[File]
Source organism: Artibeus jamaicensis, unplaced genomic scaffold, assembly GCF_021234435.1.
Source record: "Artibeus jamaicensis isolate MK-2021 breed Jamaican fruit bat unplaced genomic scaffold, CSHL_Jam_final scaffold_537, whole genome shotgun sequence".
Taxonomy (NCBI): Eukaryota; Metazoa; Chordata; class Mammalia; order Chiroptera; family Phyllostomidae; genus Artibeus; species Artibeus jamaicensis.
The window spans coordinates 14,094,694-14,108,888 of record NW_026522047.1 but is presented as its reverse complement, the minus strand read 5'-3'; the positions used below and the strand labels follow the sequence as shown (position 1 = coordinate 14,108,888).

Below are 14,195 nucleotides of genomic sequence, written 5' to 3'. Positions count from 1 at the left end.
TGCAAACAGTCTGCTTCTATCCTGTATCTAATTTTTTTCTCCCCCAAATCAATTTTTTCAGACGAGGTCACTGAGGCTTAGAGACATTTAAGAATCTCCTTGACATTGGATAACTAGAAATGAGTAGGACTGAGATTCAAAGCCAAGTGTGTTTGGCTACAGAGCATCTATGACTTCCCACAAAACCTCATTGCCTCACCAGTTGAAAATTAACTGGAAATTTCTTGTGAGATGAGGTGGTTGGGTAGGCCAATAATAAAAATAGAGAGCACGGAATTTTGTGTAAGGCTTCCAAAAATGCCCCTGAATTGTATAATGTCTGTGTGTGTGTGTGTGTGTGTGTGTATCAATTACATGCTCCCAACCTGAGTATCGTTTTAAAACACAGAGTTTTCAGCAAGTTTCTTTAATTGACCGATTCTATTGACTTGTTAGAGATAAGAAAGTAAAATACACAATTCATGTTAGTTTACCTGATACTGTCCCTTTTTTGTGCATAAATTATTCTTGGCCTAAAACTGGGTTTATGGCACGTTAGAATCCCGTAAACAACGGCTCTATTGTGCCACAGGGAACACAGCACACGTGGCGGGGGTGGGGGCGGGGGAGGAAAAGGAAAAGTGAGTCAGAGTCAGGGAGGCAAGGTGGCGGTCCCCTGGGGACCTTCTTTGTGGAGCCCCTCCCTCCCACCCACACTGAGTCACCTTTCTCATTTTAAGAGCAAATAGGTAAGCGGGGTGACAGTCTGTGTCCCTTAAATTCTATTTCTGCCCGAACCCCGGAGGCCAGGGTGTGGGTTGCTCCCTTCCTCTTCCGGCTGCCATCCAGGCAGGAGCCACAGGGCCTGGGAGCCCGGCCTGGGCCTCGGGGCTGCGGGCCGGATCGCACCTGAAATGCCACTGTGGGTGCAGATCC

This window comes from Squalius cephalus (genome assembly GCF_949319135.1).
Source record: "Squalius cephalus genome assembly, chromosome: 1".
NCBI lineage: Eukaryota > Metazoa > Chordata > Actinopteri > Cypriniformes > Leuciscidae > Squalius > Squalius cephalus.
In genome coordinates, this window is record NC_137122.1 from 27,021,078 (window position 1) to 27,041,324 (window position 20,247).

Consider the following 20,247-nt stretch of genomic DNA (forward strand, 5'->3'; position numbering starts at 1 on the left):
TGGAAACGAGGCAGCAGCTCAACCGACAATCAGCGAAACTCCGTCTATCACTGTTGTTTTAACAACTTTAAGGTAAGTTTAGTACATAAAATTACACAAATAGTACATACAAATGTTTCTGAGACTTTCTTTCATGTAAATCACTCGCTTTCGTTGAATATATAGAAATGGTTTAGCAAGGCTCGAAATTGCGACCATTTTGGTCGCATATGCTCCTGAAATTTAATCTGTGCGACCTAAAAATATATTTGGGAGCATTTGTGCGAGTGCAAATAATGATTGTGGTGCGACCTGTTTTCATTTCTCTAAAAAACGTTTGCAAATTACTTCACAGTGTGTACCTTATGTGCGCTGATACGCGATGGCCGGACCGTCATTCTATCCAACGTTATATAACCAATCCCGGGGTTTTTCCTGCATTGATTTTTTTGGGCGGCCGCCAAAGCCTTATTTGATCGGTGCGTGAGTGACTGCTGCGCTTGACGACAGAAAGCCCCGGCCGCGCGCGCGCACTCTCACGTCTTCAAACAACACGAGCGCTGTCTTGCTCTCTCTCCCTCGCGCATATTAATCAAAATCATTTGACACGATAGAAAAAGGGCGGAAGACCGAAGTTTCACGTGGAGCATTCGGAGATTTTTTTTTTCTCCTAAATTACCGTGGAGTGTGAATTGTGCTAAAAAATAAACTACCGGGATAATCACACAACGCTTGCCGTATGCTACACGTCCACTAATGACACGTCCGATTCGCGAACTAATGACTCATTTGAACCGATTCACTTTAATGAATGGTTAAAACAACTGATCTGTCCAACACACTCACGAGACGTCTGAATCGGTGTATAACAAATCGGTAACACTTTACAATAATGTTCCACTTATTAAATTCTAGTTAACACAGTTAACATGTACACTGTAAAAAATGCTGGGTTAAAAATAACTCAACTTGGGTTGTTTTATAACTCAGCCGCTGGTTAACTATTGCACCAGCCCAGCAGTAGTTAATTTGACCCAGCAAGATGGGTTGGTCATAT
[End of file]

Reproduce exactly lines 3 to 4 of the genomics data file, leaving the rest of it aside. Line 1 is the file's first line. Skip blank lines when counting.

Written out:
Taxonomy (NCBI): Eukaryota; Metazoa; Chordata; class Mammalia; order Chiroptera; family Phyllostomidae; genus Artibeus; species Artibeus jamaicensis.
The window spans coordinates 14,094,694-14,108,888 of record NW_026522047.1 but is presented as its reverse complement, the minus strand read 5'-3'; the positions used below and the strand labels follow the sequence as shown (position 1 = coordinate 14,108,888).